Lease Negotiation

Finding the right location for your new store is literally the most fundamental action that will spell the success or failure of your franchise.

Once your agent has found the right location and discussed with your planning consultant whether it either has the right planning permission or is likely to be successful in an application for change of use, then your agent will agree the basic terms of your lease in a document called “Heads of Terms”.

This document is not legally binding but sets out the bare bones of the agreement you have with the landlord. These agreed Heads of Terms are then circulated to the solicitors so that they can document the agreed terms into a lease.

Lease negotiations are probably a new area for many franchisees and they are often unclear on what is actually taking place. Fraser Brown has unparalleled expertise in lease negotiation. We have successfully negotiated over 700 leases for similar franchise businesses and that expertise is vital not only in agreeing the lease quickly and easily but also during the term of the lease. 

A badly drafted lease may not be apparent until the end of the lease term or possibly when you wish to sell your business. The investment in sound advice from experienced solicitors at the outset will help protect your position in the future.

We will work closely, not only with your agent, but also with your planning consultant. We will not allow you to enter into a lease, and therefore commit yourself to a legal obligation, until planning is in place. If you are tied in too early and then

your planning application is rejected or granted with conditions that stop you operating at a profit, the lease will still be binding. 

This could mean that you have a shop which, at worst, you can’t use and at best you can only use at a loss. We will negotiate a binding contract with the landlord such that they are obliged to grant you your lease but only when planning consent has been granted for the unit that is acceptable to you.

The other major advantage of the contract is that when planning is in place the location will be much more attractive to other tenants and therefore the landlord.

An unscrupulous landlord could therefore try to charge you more rent than you originally agreed unless there is a binding contract in place on the terms you previously agreed. We will search the records of the Local Authority, Water Authority and others to find out what they can about the property. It is essential that you do this as the search results can reveal things such as whether there are plans for road widening nearby which might mean the shop is up for compulsory purchase.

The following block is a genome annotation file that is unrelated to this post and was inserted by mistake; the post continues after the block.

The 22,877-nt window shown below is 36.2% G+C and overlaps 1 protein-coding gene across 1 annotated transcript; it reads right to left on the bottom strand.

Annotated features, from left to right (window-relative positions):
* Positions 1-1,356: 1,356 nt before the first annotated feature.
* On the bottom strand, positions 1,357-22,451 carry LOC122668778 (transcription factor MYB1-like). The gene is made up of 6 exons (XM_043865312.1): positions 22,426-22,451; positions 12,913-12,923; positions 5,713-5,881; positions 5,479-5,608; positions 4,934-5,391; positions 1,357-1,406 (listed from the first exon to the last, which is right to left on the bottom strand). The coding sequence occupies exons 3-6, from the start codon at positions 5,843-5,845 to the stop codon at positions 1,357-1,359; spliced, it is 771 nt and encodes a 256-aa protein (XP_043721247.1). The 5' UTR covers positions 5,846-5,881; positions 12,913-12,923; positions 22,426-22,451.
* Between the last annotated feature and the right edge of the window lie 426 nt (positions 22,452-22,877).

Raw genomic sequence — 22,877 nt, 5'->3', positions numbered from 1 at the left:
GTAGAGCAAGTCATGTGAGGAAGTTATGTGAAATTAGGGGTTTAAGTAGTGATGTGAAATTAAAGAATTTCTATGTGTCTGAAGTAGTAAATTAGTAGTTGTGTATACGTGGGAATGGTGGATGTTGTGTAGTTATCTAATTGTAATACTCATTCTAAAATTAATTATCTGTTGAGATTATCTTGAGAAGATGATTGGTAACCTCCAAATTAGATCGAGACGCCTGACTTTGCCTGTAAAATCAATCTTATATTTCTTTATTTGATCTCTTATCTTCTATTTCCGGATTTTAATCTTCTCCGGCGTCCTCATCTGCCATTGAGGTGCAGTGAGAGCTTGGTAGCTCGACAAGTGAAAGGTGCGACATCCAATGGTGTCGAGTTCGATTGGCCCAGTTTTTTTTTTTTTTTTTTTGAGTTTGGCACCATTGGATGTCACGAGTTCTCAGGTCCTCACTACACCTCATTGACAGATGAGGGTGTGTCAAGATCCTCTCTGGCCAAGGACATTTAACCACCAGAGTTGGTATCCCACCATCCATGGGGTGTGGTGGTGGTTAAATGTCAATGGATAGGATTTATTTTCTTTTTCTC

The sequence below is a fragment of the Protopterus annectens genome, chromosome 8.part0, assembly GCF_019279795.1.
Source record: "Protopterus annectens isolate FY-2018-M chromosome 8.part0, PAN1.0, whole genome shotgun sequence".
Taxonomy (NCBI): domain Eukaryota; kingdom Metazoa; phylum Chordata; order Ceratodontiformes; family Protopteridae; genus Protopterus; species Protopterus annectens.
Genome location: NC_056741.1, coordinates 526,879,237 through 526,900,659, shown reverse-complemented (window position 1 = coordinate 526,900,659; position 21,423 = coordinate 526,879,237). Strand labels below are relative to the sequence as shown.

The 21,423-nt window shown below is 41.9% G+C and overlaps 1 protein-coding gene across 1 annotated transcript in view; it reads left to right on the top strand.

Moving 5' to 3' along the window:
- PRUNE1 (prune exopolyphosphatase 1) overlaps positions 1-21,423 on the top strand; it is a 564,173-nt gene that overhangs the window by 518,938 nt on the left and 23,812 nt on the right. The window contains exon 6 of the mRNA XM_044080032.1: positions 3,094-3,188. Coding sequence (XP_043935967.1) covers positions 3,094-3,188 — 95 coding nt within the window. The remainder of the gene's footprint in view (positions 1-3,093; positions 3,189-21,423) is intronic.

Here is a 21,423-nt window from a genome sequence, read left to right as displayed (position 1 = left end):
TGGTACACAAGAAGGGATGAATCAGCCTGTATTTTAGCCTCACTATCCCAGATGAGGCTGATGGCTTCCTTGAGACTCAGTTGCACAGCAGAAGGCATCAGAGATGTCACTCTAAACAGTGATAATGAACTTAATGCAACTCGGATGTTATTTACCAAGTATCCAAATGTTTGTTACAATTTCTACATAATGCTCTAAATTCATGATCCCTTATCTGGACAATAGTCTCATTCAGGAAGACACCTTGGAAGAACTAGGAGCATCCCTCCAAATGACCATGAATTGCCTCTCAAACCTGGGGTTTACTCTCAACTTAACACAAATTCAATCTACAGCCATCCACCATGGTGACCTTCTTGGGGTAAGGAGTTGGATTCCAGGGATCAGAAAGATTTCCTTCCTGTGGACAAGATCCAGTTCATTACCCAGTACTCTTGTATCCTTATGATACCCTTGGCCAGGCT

Comprehensive enquiries will be raised with the landlord. In English law it is very much up to the tenant or buyer to investigate the property rather than for the landlord to volunteer information. 

The expression “buyer beware” applies. These enquires should flush out any information the landlord has about the property which may be relevant to you. You should of course always have a survey carried out on  the property as physical damage will not be revealed during the legal process. Your agent can advise you on organising a survey. 

The lease is a binding document that will govern your relationship with your landlord for many years to come. We will ensure that this is worded to be fair on you and not just worded in the landlord’s favour. Clauses that look simple, such as your options to break the lease or for the review of the rent, will only become apparent if they are badly worded after the lease is granted. The wording, if badly drafted, might mean that you can’t sell your business.

You will, right from the outset of your lease, be spending a lot of money on fitting out the shop. The scope of the fit out needs to be carefully agreed with the landlord and their consent documented in a licence to alter. Again as with the lease, the licence needs to be considered very carefully. For example if you are spending many tens of thousands of pounds in improving a shop you must ensure that the licence makes it clear that the landlord can’t charge you more rent during the lease just because of all the money you have spent on improving the unit. 

Many people know from previous dealings with legal matters that keeping informed of how matters are progressing can be frustrating. We have a dedicated case tracking website available so that you can check the progress of your matter at any time day or night. This helps us keep our clients informed at all times and leaves us free to speak to you whenever you need to pick up the phone. 

When the documents are agreed you will receive a detailed lease report in language that you can understand summarising the content of your lease. This will extend to about 6 or 7 pages and will point out to you all of the key points so you are aware of them before you sign rather than after.

 

 

 

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